Thursday, March 29, 2012


The first time I was aware of the significance of a name change was when I was a student in the chaplain’s office in a prison. A lot of blacks there were changing from their “slave” name to a Muslim one. It mattered.
On Sunday morning at church, when one of our Korean-American members is introduced  it may be as “Betty” or “Nancy,” a not insignificant dynamic has gone on – or hasn’t. So it is with many other persons.
A friend died this week, age 96. The name was Anglo-Saxon, but no. A stage name. When he broke into show business you couldn’t - not if you had that kind of tongue twister - to most, but all, Americans. 
It was one of the earliest family stories I heard from my wife, Annelie. She was born in a war; her father was a German naval officer. He gave her a traditional Swiss name; the German birth registrar changed it to “Anneliese.” Back it went to Annelie when peace settled the issue.
We see that significance of naming in the Bible, too. When “Abram” became “Abraham” a self identity has shifted – for good. For Ruth’s mother-in-law, in that Bible story, the name change signified perpetual grieving.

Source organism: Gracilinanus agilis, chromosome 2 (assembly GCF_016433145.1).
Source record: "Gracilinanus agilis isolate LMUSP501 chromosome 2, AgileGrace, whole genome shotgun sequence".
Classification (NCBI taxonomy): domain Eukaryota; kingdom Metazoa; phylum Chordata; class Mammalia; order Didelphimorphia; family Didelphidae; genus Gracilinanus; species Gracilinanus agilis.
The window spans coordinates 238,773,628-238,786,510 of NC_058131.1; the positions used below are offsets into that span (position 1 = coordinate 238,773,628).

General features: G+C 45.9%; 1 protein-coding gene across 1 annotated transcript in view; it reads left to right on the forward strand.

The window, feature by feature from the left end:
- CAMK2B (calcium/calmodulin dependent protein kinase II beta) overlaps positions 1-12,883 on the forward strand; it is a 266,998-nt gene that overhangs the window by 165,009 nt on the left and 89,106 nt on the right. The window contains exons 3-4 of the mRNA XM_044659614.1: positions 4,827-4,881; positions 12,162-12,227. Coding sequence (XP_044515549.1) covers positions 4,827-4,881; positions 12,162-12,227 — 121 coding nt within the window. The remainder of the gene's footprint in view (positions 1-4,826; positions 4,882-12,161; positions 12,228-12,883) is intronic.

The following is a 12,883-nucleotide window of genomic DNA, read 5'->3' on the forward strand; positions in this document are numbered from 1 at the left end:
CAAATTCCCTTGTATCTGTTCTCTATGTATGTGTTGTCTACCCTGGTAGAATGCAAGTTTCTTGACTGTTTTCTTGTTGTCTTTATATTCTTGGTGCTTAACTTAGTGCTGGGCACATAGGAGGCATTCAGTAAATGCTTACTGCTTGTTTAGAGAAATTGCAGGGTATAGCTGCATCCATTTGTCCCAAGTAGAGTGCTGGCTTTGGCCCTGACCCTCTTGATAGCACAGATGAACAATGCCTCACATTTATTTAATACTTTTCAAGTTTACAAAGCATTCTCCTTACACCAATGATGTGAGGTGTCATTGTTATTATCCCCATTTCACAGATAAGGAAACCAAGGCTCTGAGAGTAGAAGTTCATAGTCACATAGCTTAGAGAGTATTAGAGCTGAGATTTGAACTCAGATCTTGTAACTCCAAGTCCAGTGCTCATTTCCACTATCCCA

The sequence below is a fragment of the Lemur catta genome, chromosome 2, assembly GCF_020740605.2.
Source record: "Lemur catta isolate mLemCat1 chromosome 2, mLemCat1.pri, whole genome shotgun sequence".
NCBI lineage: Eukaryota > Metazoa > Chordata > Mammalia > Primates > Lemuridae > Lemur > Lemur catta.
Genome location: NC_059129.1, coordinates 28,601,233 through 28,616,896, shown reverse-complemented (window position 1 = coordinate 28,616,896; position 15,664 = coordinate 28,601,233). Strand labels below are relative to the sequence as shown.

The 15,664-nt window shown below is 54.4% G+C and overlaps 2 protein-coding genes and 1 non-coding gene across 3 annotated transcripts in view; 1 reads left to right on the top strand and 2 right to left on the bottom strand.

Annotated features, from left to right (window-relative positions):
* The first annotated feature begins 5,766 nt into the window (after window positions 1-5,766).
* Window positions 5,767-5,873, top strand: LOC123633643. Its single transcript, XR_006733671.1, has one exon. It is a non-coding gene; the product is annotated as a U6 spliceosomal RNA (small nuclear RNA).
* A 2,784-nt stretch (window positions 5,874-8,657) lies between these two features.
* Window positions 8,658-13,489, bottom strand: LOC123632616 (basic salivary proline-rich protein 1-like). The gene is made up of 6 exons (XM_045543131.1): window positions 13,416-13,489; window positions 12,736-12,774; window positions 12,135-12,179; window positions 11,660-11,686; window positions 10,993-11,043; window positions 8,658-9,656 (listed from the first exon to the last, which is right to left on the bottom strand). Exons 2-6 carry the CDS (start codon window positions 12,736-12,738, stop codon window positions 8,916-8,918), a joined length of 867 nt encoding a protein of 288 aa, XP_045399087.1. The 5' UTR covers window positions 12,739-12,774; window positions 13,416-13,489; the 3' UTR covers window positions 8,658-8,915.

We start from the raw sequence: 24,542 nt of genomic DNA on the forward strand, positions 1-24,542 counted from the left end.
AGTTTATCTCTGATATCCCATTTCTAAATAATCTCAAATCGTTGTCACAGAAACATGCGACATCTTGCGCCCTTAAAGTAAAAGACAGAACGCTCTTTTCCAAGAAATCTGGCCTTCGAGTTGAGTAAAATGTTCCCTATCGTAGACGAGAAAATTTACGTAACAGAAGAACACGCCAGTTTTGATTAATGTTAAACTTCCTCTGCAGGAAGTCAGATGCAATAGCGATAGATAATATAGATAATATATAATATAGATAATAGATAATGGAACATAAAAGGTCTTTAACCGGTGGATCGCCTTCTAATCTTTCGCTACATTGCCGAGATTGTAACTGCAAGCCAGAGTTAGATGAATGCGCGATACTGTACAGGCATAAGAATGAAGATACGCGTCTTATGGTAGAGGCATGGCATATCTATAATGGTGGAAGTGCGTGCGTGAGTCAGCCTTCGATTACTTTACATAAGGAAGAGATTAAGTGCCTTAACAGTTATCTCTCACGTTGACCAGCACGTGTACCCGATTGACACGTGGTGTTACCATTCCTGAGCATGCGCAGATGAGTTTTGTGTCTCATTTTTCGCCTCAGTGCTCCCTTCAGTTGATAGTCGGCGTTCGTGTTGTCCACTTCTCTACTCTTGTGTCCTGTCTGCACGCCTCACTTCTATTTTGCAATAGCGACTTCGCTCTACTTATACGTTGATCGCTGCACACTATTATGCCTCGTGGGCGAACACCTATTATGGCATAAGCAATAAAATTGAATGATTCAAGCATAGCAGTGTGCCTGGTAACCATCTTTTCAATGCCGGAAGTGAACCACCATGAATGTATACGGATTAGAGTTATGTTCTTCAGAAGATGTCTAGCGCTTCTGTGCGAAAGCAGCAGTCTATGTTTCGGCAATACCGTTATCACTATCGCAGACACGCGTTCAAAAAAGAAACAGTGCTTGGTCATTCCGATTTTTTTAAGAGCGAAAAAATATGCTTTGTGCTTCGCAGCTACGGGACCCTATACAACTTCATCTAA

The issue came up again for me as I was going through a couple of scholarly works on the Apostle. As I had noted in other Pauline studies, the name of “Saul” comes up when his early life is being described, but after the Damascus experience the name “Paul” is often used in an indiscriminate fashion. Curious.
In Luke’s account – and he knew Paul well – the name change took place on Cyprus. The process of an evolved self identity is important. The man who had been Saul and then was named “little Christs,” (Christians), became Paul in peculiar circumstances on Cyprus, and later claimed a conferred new identity we call “Apostle.” There would have been shifts in his Jewish relatedness as his self identity shifted, the grounding of his theology altered as his perceptions evolved.
I gave a good deal of thought to that name change of Saul into Paul when we wrote our book. Perhaps we all ought to give some thought to how our self identifiers were stamped in on us, ought to change. Just who am I? And used to be until…? That is particularly significant if you have suffered an identity fracturing trauma, like “victim,” “loser.” Or worse still, labeled "abuser.
If we are going to wear a name tag, it may take some doing, but like Paul let’s chose it wisely and wear it well.

No comments:

Post a Comment